The relationship between a parent and child is unique and powerful, making the death of a child a devastating experience for a parent. Bereavement negatively impacts the psychological and physical health of parents, but historically, 75% of parents studied in pediatric palliative care research have been mothers. Because of this, the experience of fathers is not well understood.
Although fathers have been underrepresented in the palliative care literature, shifts have occurred in sociocultural views of roles and parental expectations. Fathers are increasingly involved in their children’s care. Even with these changes, our understanding of paternal grief is limited. To address this deficit, we conducted a systematic review to critically assess current knowledge around the grief and bereavement experience of fathers following the death of children.
We found several unique features of how fathers grieve. Fathers tend to grieve in isolation, in contrast to more open communication by mothers. While mothers seek interaction with others to discuss their grief, fathers tend to be more closed about discussing their experiences. These differences at times cause increased frustration between partners. Ironically, fathers also saw their spouses as their primary source of support and an integral aspect of their recovery process.
Fathers use goal-oriented tasks at work and at home to “keep busy” as a coping mechanism to manage grief. Despite cultural shifts in income households and parenting roles, mothers continue to perform the bulk of child-rearing responsibilities, including care of children during progressive illnesses.
Paternal reliance on continuing work, using work as distraction, and returning to work after the death of a child as a coping mechanism for grief are notable — and likely a manifestation of ongoing gender disparities. However, in follow-up interviews, some fathers reported loss of fulfillment and satisfaction in their work and actively sought alternative meaningful activities to sustain their children’s legacies. The biggest regret reported by fathers was a wish that they had spent more time with their deceased children.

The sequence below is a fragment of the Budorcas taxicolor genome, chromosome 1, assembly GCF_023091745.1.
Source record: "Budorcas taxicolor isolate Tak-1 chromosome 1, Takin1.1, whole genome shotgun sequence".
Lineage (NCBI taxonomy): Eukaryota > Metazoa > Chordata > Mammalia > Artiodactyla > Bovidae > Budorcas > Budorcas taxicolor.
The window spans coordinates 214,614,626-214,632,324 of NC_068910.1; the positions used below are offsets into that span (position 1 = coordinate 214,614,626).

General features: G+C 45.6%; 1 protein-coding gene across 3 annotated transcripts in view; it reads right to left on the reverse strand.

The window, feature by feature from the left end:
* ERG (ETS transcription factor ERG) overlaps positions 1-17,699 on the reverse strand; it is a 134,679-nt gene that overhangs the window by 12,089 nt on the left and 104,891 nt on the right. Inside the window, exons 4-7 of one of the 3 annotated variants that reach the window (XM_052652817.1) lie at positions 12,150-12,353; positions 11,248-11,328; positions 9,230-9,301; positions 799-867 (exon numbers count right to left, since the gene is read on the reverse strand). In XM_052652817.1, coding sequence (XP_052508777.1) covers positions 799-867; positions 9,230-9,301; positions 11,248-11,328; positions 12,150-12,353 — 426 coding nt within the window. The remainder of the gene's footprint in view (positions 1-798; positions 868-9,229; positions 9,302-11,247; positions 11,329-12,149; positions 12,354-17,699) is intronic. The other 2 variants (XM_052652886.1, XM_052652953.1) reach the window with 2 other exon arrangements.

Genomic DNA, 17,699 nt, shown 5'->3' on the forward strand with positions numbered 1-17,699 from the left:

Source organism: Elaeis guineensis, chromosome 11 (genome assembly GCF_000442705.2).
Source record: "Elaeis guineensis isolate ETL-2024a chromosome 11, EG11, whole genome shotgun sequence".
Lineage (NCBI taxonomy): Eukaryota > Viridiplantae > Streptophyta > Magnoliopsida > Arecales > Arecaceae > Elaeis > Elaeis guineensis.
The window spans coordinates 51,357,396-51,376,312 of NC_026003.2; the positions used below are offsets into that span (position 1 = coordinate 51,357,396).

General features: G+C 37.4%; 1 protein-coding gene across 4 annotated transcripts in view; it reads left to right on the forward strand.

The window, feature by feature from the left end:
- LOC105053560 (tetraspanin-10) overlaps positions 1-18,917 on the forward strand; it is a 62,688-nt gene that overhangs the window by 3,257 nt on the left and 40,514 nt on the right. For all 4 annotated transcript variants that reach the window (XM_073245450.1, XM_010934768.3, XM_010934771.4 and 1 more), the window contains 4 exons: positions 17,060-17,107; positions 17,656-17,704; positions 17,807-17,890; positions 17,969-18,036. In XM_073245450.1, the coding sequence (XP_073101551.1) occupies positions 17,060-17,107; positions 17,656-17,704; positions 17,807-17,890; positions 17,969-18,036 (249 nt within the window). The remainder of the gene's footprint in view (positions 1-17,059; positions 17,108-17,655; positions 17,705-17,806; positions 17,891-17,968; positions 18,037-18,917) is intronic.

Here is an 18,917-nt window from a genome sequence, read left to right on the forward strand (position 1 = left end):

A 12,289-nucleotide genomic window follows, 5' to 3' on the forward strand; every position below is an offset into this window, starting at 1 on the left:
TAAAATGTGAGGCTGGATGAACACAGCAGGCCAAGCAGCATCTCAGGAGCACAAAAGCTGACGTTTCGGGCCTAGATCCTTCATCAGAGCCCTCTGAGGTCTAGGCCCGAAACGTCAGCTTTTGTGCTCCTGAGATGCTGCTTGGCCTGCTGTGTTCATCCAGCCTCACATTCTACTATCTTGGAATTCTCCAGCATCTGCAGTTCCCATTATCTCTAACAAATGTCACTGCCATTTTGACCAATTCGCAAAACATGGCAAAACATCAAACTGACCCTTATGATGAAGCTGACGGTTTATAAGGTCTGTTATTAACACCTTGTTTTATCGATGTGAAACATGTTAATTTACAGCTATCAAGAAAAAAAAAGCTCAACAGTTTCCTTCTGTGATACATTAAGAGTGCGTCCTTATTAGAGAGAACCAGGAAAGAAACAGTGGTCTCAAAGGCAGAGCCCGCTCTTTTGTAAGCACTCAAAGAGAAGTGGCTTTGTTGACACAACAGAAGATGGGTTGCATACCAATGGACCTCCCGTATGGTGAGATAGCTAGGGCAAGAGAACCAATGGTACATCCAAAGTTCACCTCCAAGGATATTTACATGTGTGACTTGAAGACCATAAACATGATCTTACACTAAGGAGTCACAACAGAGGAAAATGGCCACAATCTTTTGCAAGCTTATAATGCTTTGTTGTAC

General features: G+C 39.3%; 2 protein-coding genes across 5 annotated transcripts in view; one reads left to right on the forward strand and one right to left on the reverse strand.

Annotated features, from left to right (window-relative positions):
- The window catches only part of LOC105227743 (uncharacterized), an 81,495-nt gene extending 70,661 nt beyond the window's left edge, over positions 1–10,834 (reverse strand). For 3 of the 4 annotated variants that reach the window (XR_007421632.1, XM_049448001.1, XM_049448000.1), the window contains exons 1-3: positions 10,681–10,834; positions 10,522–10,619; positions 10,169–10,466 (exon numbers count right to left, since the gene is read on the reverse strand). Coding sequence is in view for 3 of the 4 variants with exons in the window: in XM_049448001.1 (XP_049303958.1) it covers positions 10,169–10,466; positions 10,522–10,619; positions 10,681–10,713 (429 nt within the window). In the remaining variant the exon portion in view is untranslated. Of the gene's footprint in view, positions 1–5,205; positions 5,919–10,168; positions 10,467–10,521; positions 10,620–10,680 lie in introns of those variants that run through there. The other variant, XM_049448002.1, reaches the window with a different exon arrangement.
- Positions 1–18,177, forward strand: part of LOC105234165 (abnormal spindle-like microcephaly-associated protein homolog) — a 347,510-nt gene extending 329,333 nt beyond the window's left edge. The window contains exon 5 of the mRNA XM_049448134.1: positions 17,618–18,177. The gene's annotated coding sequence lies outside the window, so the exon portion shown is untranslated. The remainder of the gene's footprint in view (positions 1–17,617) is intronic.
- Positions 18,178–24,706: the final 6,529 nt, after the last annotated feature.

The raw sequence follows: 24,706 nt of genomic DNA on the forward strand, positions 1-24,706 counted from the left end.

Another important finding in our review was the intensity of the grief between mothers and fathers. Grief intensity was higher in mothers immediately following the death of children, marked by intense grief reactions. Post-traumatic stress disorder and its symptoms diminished over time in mothers, yet persisted in fathers. We concluded that for some fathers, gendered coping mechanisms (such as isolation, stoicism, work ethic) are not sufficient for processing grief across time. Further research is needed to better understand this hypothesis.
Additionally, the definition of grief intensity remains poorly defined in the literature and variable between studies, with most features of grief intensity reported as outward expressions of grief. Given data to suggest that fathers self-isolate themselves and avoid visible features of grief, these metrics may underestimate the true grief intensity experienced by fathers, and new measures may be needed to capture the depth of paternal grief.
Many fathers continue to navigate loss through stoicism, self-isolation and hard work. But the literature suggests that, for some fathers, these coping mechanisms may be inadequate. Even if a father remains stoic and silent, it does not mean he is not suffering. By recognizing the unique nature of the grief experience of fathers and the cultural, societal and religious influences on their bereavement experiences, clinicians can better support fathers during their grief journeys.
Our work on this topic, Grief and Bereavement in Fathers After the Death of A Child: A Systematic Review, was published in March 2021 in Pediatrics.